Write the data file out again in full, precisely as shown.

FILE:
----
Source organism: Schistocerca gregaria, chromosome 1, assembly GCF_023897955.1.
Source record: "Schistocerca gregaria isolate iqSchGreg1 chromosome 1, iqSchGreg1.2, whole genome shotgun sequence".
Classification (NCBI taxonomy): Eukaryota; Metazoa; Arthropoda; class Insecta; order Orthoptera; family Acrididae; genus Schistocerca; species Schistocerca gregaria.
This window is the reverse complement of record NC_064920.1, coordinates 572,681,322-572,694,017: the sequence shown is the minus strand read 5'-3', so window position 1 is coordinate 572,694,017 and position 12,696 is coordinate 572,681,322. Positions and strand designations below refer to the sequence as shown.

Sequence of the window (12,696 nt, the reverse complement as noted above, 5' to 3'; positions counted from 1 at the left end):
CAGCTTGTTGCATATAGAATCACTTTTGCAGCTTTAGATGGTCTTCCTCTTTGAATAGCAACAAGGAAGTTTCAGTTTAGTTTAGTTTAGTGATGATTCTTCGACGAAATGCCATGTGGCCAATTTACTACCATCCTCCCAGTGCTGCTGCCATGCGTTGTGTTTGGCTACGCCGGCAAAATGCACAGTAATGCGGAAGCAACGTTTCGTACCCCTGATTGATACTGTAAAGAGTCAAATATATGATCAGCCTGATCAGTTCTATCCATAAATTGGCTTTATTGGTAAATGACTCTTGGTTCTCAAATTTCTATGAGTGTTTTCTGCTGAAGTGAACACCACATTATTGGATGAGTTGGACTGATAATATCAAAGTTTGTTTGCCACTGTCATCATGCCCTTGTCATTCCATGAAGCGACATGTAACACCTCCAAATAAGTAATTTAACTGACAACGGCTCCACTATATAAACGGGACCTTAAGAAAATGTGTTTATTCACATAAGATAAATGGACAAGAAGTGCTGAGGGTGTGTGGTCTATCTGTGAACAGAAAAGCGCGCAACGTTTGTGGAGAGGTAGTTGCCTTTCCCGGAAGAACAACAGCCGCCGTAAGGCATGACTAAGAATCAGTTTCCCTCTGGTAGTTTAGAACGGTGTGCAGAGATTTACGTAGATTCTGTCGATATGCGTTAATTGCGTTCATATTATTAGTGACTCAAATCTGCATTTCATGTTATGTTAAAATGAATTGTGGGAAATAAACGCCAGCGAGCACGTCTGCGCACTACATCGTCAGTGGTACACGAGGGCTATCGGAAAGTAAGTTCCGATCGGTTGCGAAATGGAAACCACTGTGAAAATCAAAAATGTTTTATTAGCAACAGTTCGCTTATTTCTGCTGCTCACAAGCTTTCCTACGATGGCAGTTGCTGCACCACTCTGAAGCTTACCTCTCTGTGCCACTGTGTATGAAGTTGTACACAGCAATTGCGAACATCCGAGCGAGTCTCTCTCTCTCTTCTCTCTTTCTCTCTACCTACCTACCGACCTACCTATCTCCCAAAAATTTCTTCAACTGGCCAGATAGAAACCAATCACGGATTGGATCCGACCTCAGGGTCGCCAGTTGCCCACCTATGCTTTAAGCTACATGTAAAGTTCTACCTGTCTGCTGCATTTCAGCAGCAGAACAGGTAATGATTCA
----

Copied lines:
Source organism: Schistocerca gregaria, chromosome 1, assembly GCF_023897955.1.
Source record: "Schistocerca gregaria isolate iqSchGreg1 chromosome 1, iqSchGreg1.2, whole genome shotgun sequence".
Classification (NCBI taxonomy): Eukaryota; Metazoa; Arthropoda; class Insecta; order Orthoptera; family Acrididae; genus Schistocerca; species Schistocerca gregaria.
This window is the reverse complement of record NC_064920.1, coordinates 572,681,322-572,694,017: the sequence shown is the minus strand read 5'-3', so window position 1 is coordinate 572,694,017 and position 12,696 is coordinate 572,681,322. Positions and strand designations below refer to the sequence as shown.

Sequence of the window (12,696 nt, the reverse complement as noted above, 5' to 3'; positions counted from 1 at the left end):
CAGCTTGTTGCATATAGAATCACTTTTGCAGCTTTAGATGGTCTTCCTCTTTGAATAGCAACAAGGAAGTTTCAGTTTAGTTTAGTTTAGTGATGATTCTTCGACGAAATGCCATGTGGCCAATTTACTACCATCCTCCCAGTGCTGCTGCCATGCGTTGTGTTTGGCTACGCCGGCAAAATGCACAGTAATGCGGAAGCAACGTTTCGTACCCCTGATTGATACTGTAAAGAGTCAAATATATGATCAGCCTGATCAGTTCTATCCATAAATTGGCTTTATTGGTAAATGACTCTTGGTTCTCAAATTTCTATGAGTGTTTTCTGCTGAAGTGAACACCACATTATTGGATGAGTTGGACTGATAATATCAAAGTTTGTTTGCCACTGTCATCATGCCCTTGTCATTCCATGAAGCGACATGTAACACCTCCAAATAAGTAATTTAACTGACAACGGCTCCACTATATAAACGGGACCTTAAGAAAATGTGTTTATTCACATAAGATAAATGGACAAGAAGTGCTGAGGGTGTGTGGTCTATCTGTGAACAGAAAAGCGCGCAACGTTTGTGGAGAGGTAGTTGCCTTTCCCGGAAGAACAACAGCCGCCGTAAGGCATGACTAAGAATCAGTTTCCCTCTGGTAGTTTAGAACGGTGTGCAGAGATTTACGTAGATTCTGTCGATATGCGTTAATTGCGTTCATATTATTAGTGACTCAAATCTGCATTTCATGTTATGTTAAAATGAATTGTGGGAAATAAACGCCAGCGAGCACGTCTGCGCACTACATCGTCAGTGGTACACGAGGGCTATCGGAAAGTAAGTTCCGATCGGTTGCGAAATGGAAACCACTGTGAAAATCAAAAATGTTTTATTAGCAACAGTTCGCTTATTTCTGCTGCTCACAAGCTTTCCTACGATGGCAGTTGCTGCACCACTCTGAAGCTTACCTCTCTGTGCCACTGTGTATGAAGTTGTACACAGCAATTGCGAACATCCGAGCGAGTCTCTCTCTCTCTTCTCTCTTTCTCTCTACCTACCTACCGACCTACCTATCTCCCAAAAATTTCTTCAACTGGCCAGATAGAAACCAATCACGGATTGGATCCGACCTCAGGGTCGCCAGTTGCCCACCTATGCTTTAAGCTACATGTAAAGTTCTACCTGTCTGCTGCATTTCAGCAGCAGAACAGGTAATGATTCA